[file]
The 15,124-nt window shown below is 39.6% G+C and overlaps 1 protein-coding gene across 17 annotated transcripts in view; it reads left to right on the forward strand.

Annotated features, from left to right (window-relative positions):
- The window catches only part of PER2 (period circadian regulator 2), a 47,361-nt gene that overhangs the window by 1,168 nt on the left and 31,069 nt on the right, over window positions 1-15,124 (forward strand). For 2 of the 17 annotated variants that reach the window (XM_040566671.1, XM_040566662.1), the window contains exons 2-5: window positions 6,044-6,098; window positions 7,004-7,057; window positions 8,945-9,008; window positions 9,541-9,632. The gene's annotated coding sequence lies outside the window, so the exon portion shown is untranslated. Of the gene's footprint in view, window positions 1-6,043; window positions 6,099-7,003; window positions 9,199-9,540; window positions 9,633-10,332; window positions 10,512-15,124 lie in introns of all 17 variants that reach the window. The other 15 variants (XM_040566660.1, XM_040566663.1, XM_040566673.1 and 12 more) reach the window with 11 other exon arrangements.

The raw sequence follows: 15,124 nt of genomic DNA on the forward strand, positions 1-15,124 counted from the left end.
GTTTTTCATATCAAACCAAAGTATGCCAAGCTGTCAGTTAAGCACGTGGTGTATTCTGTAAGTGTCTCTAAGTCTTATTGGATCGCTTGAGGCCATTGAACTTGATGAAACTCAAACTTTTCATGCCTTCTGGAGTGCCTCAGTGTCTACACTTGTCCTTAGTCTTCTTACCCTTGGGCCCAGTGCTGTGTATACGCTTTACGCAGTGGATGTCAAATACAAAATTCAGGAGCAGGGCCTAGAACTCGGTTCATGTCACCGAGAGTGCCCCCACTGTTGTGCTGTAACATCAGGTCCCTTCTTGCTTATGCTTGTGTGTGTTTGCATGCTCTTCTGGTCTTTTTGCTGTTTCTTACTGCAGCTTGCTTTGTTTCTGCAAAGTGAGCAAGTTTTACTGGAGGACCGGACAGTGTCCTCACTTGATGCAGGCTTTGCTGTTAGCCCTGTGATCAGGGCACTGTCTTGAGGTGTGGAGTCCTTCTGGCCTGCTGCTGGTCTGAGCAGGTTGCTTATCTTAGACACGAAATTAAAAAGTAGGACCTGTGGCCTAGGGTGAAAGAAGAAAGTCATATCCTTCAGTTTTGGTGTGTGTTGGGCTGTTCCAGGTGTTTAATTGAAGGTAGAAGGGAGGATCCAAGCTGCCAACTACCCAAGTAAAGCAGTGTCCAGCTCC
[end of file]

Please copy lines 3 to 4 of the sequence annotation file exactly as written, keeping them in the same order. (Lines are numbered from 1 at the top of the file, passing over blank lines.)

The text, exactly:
- The window catches only part of PER2 (period circadian regulator 2), a 47,361-nt gene that overhangs the window by 1,168 nt on the left and 31,069 nt on the right, over window positions 1-15,124 (forward strand). For 2 of the 17 annotated variants that reach the window (XM_040566671.1, XM_040566662.1), the window contains exons 2-5: window positions 6,044-6,098; window positions 7,004-7,057; window positions 8,945-9,008; window positions 9,541-9,632. The gene's annotated coding sequence lies outside the window, so the exon portion shown is untranslated. Of the gene's footprint in view, window positions 1-6,043; window positions 6,099-7,003; window positions 9,199-9,540; window positions 9,633-10,332; window positions 10,512-15,124 lie in introns of all 17 variants that reach the window. The other 15 variants (XM_040566660.1, XM_040566663.1, XM_040566673.1 and 12 more) reach the window with 11 other exon arrangements.

The raw sequence follows: 15,124 nt of genomic DNA on the forward strand, positions 1-15,124 counted from the left end.